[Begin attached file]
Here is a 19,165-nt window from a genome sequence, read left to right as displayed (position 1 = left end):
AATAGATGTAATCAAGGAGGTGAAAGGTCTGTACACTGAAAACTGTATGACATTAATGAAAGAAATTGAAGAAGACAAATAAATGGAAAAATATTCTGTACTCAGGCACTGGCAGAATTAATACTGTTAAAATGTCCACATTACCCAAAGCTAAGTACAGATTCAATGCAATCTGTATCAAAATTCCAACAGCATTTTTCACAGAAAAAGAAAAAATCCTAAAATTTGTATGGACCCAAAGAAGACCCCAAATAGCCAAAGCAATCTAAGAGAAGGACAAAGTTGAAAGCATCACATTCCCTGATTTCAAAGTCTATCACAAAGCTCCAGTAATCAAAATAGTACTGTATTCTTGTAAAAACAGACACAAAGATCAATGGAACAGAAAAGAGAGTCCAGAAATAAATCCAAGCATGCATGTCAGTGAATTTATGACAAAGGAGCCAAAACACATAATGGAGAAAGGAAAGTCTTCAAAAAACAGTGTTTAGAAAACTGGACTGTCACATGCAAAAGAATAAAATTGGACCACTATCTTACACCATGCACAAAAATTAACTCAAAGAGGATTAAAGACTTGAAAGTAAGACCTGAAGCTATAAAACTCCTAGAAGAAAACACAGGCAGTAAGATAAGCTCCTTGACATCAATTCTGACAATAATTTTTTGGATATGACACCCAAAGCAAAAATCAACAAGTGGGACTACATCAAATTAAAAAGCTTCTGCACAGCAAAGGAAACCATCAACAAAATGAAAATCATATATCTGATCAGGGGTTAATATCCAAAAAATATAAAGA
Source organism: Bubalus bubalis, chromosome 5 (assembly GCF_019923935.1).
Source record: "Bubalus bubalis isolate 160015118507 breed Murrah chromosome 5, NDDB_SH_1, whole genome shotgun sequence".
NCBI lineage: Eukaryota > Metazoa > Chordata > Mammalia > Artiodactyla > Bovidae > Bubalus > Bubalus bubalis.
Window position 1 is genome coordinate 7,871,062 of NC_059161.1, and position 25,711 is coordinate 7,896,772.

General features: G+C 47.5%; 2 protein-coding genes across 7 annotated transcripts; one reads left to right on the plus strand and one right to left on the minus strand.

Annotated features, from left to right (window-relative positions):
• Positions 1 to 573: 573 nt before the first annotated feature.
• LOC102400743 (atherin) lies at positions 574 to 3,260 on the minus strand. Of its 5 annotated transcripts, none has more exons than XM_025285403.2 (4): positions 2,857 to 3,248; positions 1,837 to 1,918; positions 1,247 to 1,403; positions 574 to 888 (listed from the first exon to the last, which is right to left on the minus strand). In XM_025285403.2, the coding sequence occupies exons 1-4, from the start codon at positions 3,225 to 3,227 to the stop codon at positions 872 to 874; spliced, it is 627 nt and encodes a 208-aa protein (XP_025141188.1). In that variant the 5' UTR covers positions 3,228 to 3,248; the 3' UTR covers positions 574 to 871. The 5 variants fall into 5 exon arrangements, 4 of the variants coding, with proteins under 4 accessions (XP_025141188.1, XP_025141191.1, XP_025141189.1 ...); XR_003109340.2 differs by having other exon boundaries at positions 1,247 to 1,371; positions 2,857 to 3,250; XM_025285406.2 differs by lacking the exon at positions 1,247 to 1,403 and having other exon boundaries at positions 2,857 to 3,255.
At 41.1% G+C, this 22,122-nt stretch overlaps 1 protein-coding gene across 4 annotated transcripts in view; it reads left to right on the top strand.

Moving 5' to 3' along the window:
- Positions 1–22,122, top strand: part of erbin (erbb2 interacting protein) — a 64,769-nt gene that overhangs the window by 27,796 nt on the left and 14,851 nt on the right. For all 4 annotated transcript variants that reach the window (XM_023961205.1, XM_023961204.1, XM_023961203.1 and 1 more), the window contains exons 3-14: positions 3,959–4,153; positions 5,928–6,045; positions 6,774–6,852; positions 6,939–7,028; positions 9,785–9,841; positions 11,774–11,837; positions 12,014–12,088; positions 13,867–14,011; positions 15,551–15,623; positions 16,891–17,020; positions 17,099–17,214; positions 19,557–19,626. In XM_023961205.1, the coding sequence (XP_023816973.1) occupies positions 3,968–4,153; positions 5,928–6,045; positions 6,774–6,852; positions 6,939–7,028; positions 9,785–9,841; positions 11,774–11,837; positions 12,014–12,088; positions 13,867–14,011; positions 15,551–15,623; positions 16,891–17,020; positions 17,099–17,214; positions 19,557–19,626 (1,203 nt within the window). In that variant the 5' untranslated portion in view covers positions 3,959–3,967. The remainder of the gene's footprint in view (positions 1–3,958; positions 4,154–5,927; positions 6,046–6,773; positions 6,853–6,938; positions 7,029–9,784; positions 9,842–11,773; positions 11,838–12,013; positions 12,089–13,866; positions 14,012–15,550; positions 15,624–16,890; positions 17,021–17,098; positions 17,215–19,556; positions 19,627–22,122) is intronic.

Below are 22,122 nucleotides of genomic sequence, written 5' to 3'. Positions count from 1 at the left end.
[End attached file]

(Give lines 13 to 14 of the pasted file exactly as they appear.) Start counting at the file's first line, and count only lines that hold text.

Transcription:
- Positions 1–22,122, top strand: part of erbin (erbb2 interacting protein) — a 64,769-nt gene that overhangs the window by 27,796 nt on the left and 14,851 nt on the right. For all 4 annotated transcript variants that reach the window (XM_023961205.1, XM_023961204.1, XM_023961203.1 and 1 more), the window contains exons 3-14: positions 3,959–4,153; positions 5,928–6,045; positions 6,774–6,852; positions 6,939–7,028; positions 9,785–9,841; positions 11,774–11,837; positions 12,014–12,088; positions 13,867–14,011; positions 15,551–15,623; positions 16,891–17,020; positions 17,099–17,214; positions 19,557–19,626. In XM_023961205.1, the coding sequence (XP_023816973.1) occupies positions 3,968–4,153; positions 5,928–6,045; positions 6,774–6,852; positions 6,939–7,028; positions 9,785–9,841; positions 11,774–11,837; positions 12,014–12,088; positions 13,867–14,011; positions 15,551–15,623; positions 16,891–17,020; positions 17,099–17,214; positions 19,557–19,626 (1,203 nt within the window). In that variant the 5' untranslated portion in view covers positions 3,959–3,967. The remainder of the gene's footprint in view (positions 1–3,958; positions 4,154–5,927; positions 6,046–6,773; positions 6,853–6,938; positions 7,029–9,784; positions 9,842–11,773; positions 11,838–12,013; positions 12,089–13,866; positions 14,012–15,550; positions 15,624–16,890; positions 17,021–17,098; positions 17,215–19,556; positions 19,627–22,122) is intronic.

Below are 22,122 nucleotides of genomic sequence, written 5' to 3'. Positions count from 1 at the left end.